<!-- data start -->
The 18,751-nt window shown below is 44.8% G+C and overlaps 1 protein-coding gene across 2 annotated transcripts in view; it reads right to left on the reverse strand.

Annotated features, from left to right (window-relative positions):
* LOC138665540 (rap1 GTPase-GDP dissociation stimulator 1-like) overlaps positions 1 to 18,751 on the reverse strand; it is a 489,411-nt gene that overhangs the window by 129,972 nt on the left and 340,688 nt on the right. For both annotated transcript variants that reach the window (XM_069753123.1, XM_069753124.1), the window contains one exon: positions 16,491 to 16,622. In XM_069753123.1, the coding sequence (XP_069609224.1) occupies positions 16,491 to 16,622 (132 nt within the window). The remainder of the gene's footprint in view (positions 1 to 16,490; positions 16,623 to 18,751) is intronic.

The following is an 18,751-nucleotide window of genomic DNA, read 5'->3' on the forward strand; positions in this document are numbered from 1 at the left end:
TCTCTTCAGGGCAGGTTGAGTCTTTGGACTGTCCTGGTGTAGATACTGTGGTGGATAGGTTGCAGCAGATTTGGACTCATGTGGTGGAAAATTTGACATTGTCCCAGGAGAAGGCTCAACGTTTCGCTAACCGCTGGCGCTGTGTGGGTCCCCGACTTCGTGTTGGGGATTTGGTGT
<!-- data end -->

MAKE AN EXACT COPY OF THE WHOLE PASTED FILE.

The 18,751-nt window shown below is 44.8% G+C and overlaps 1 protein-coding gene across 2 annotated transcripts in view; it reads right to left on the reverse strand.

Annotated features, from left to right (window-relative positions):
* LOC138665540 (rap1 GTPase-GDP dissociation stimulator 1-like) overlaps positions 1 to 18,751 on the reverse strand; it is a 489,411-nt gene that overhangs the window by 129,972 nt on the left and 340,688 nt on the right. For both annotated transcript variants that reach the window (XM_069753123.1, XM_069753124.1), the window contains one exon: positions 16,491 to 16,622. In XM_069753123.1, the coding sequence (XP_069609224.1) occupies positions 16,491 to 16,622 (132 nt within the window). The remainder of the gene's footprint in view (positions 1 to 16,490; positions 16,623 to 18,751) is intronic.

The following is an 18,751-nucleotide window of genomic DNA, read 5'->3' on the forward strand; positions in this document are numbered from 1 at the left end:
TCTCTTCAGGGCAGGTTGAGTCTTTGGACTGTCCTGGTGTAGATACTGTGGTGGATAGGTTGCAGCAGATTTGGACTCATGTGGTGGAAAATTTGACATTGTCCCAGGAGAAGGCTCAACGTTTCGCTAACCGCTGGCGCTGTGTGGGTCCCCGACTTCGTGTTGGGGATTTGGTGT